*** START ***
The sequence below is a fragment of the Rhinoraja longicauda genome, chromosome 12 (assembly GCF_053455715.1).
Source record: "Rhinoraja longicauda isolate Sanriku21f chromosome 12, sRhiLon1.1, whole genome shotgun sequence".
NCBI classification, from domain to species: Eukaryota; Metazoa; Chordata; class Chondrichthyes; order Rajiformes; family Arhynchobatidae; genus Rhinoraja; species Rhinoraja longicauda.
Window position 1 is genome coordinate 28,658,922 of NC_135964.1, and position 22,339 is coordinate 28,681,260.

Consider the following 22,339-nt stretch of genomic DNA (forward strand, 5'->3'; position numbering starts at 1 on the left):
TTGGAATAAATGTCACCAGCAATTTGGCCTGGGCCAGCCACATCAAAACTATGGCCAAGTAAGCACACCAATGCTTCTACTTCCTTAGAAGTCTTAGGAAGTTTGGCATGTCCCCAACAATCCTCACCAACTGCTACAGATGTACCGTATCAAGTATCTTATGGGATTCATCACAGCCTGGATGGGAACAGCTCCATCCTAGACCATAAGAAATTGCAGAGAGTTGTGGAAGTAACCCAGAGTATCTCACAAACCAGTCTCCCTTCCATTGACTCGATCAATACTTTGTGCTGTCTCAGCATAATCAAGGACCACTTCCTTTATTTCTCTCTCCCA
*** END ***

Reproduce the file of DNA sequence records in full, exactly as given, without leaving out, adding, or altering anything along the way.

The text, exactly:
The sequence below is a fragment of the Rhinoraja longicauda genome, chromosome 12 (assembly GCF_053455715.1).
Source record: "Rhinoraja longicauda isolate Sanriku21f chromosome 12, sRhiLon1.1, whole genome shotgun sequence".
NCBI classification, from domain to species: Eukaryota; Metazoa; Chordata; class Chondrichthyes; order Rajiformes; family Arhynchobatidae; genus Rhinoraja; species Rhinoraja longicauda.
Window position 1 is genome coordinate 28,658,922 of NC_135964.1, and position 22,339 is coordinate 28,681,260.

Consider the following 22,339-nt stretch of genomic DNA (forward strand, 5'->3'; position numbering starts at 1 on the left):
TTGGAATAAATGTCACCAGCAATTTGGCCTGGGCCAGCCACATCAAAACTATGGCCAAGTAAGCACACCAATGCTTCTACTTCCTTAGAAGTCTTAGGAAGTTTGGCATGTCCCCAACAATCCTCACCAACTGCTACAGATGTACCGTATCAAGTATCTTATGGGATTCATCACAGCCTGGATGGGAACAGCTCCATCCTAGACCATAAGAAATTGCAGAGAGTTGTGGAAGTAACCCAGAGTATCTCACAAACCAGTCTCCCTTCCATTGACTCGATCAATACTTTGTGCTGTCTCAGCATAATCAAGGACCACTTCCTTTATTTCTCTCTCCCA